This will be a short guide on how to change your rear brake pads on a CRX or Civic with rear disc brakes. It should be noted that proper procedure would dictate having your rotors turned on a lathe any time new brake pads are being installed. Some go as far as replacing the rotors with brand new ones with each pad change. Aggressive compound racing pads eat through rotors more quickly. I always check my rotors for warp, grooves, and pitting, and have them turned if they are not within specification. Unless you have other problems, you can usually get away with NOT turning your rotors. Proceed at your own risk I will not be held liable for anything you damage as a result of this DIY guide.
Make sure you have the proper front and rear pads for your car before you start the project. If your brakes are oversized or included swapped parts from another car, make sure to order pads for the proper calipers.
Set the parking brake and put the car in first gear. You may want to loosen the rear lugnuts now, but I prefer to loosen them with the rear wheels in the air because it serves as a basic two-side parking brake test.
Jack up the rear of the car. I prefer to use the tow hook because it will lift both sides of the car if on level ground.
Set your jack stands at the proper lift points, just forward of the rear wheels. Lower the car onto the jack stands and shake the chassis to make sure everything has settled solidly.
Remove the lug nuts. If you can't figure this step out, do not proceed.
The first part to come off will be the dust shield, located above the caliper.
It is held on by two 10mm-head bolts. One is located here.
The other is on the back of the dust shield, horizontally penetrating the rear trailing arm.
You may now disengage the parking brake.
Now remove the two caliper mounting bolts. They should be 12/14mm-head depending on what brake parts you have.
It's possible to change pads without removing both bolts, but I prefer to inspect the caliper slide pins for wear and removing both bolts makes the pad installation much easier.
With the parking brake cable still connected, you should be able to swing the caliper off the rotor and away from the old pads.
Now would be a good time to use a dial indicator and check the rear rotors for warp and assure they are within proper specifications without being turned on a lathe.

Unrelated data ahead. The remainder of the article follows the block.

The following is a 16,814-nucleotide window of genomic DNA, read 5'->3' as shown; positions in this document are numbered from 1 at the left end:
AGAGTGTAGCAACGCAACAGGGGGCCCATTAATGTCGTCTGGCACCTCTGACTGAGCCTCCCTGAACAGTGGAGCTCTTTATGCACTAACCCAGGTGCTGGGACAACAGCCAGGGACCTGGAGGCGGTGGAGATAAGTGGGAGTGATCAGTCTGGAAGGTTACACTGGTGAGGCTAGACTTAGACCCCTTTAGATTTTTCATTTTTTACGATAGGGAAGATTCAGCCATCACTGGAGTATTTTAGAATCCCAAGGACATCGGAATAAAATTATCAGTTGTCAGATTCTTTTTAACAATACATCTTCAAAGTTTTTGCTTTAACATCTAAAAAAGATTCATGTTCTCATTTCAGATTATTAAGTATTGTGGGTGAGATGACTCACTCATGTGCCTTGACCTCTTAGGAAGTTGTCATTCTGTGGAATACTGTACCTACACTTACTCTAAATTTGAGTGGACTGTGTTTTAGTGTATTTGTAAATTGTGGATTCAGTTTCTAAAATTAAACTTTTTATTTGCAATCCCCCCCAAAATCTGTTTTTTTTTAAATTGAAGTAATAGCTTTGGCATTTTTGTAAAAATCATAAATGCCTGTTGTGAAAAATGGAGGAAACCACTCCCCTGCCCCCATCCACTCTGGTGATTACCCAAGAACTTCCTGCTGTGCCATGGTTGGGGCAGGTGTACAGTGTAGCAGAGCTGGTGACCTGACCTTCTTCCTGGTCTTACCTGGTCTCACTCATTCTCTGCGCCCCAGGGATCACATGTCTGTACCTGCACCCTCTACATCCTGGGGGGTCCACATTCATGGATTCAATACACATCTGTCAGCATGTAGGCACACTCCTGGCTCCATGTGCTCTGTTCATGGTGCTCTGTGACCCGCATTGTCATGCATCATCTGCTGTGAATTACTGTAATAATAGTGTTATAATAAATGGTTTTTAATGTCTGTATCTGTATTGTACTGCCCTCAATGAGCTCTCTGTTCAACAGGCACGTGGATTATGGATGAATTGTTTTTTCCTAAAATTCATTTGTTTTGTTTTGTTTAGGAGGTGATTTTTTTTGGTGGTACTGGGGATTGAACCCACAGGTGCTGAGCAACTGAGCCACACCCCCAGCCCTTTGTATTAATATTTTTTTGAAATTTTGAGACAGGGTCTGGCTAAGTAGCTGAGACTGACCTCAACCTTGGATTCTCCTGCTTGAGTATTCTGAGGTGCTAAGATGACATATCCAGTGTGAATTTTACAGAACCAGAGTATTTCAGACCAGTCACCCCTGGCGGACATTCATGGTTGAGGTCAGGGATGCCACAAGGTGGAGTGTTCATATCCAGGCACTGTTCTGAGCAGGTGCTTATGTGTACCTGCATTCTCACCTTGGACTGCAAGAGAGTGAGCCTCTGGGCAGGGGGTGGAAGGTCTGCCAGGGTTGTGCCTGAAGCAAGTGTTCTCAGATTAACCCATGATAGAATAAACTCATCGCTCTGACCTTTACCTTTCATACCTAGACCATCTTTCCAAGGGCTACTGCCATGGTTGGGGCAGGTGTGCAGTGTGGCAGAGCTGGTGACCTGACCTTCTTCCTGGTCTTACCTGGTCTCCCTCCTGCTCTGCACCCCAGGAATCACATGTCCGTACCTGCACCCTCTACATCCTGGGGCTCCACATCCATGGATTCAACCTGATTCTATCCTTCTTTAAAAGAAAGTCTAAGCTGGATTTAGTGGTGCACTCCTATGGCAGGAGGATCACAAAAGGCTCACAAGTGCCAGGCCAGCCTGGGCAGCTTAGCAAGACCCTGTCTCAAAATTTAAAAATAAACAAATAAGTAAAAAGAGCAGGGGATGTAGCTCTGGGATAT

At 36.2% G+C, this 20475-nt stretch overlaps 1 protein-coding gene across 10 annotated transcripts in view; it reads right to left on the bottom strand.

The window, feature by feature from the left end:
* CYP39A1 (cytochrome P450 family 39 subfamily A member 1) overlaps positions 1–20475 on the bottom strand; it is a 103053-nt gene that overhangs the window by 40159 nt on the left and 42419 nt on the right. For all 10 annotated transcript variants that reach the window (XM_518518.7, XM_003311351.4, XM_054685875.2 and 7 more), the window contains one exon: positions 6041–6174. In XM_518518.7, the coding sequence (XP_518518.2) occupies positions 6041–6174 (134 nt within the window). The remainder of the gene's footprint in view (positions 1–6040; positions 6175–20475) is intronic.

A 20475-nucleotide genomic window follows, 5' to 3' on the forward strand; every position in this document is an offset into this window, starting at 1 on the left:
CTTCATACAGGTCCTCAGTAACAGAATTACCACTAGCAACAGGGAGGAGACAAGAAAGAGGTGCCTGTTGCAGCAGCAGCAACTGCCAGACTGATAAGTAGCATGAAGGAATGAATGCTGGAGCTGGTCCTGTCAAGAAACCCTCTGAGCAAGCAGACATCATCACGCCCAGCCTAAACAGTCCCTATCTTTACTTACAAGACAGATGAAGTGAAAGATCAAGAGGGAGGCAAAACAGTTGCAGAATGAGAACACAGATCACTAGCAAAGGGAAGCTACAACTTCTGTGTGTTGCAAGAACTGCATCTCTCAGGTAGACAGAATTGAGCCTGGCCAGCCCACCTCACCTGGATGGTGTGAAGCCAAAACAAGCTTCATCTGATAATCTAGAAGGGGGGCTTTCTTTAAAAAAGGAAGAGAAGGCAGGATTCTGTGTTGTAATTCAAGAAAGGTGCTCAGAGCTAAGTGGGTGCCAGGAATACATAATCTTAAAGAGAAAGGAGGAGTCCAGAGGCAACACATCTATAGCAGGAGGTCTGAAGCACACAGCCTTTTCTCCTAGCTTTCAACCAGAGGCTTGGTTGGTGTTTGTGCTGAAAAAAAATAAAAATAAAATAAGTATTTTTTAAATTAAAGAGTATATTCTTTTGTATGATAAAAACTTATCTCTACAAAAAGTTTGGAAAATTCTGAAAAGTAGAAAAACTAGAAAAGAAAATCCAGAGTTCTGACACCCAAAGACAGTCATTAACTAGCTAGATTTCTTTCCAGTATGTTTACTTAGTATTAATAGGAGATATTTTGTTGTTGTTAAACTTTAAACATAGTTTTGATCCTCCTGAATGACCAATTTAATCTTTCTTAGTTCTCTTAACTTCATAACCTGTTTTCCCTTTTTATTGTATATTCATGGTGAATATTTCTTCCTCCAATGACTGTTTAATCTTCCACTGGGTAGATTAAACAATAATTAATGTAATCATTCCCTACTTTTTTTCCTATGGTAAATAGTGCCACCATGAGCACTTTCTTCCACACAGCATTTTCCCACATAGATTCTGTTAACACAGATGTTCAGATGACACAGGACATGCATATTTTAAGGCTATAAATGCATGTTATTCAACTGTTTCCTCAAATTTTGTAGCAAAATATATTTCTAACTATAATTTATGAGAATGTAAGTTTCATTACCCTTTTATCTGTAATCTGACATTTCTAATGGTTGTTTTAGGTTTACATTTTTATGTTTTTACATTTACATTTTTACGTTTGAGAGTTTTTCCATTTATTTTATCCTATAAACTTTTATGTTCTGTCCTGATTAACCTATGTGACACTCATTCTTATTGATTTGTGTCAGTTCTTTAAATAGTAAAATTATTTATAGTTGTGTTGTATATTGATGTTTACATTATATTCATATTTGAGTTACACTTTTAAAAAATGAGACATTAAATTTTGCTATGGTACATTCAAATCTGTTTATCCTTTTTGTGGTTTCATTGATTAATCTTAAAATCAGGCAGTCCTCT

These are the pads for the rear right caliper. I always install the pad with the squealer tab inside, with the tab facing down.
Depending on which calipers you have, you may have to use a tool to 'screw' the piston back into the caliper. If you see no markings or indentations on the piston, you should be safe to use a C-clamp to press the piston back into the caliper.
If you do not have access to the proper specialty tool, a screwdriver or pair of needlenose pliers should suffice.
Now we turn our attention elsewhere. Set the caliper aside and carefully remove the two slide pins from the rubber dust boots holding them in the caliper brackets.
Wipe the pins clean, wipe the inside of the dust boots, and spray some parts cleaner in the caliper bracket holes to get all the old grease and dirt cleaned off. Then apply a small amount of high-temp synthetic brake caliper grease to the pins.
Be sure to coat all sides of the pin for even lubrication.
Carefully reinstall the greased pins and dust boots into the caliper bracket.
You may need to separate the dust boots from the pins while you seat them in the bracket. Air can become trapped between the boot and the pin, causing the boot to balloon up because of the air pressure inside it.
A small screwdriver or pick can be used to free this trapped air.
Reinstall both caliper securing bolts into the pins, snugly mounting the caliper around the new pads you have loaded into the caliper bracket.
Torque the upper and lower caliper mounting bolts to the recommended torque specification. These trailing arms and calipers happen to be off of a 94' Del Sol VTEC, which required 17ft/lbs. Depending on the brake parts you have, your proper torque specifications may vary.
Reinstall the upper and lower 10mm-head caliper cover mounting bolts. Do not overtorque.
Set the parking brake and reinstall the wheel. Snug all four lugnuts and lower the vehicle onto the ground. Torque the lug nuts to recommended torque specification listed in your shop manual. Most honda lug nuts require 80ft/lb of torque, but you may want a higher torque number with aftermarket lug nuts and studs.
Follow the recommended procedure for properly breaking in your new pads. Due to rotor runout, incongruencies between pad and rotor surface, and other factors, your brakes may be very weak for the first few stops. Be cautious and test your new pads out in a controlled area, with a large runoff if you should have a problem.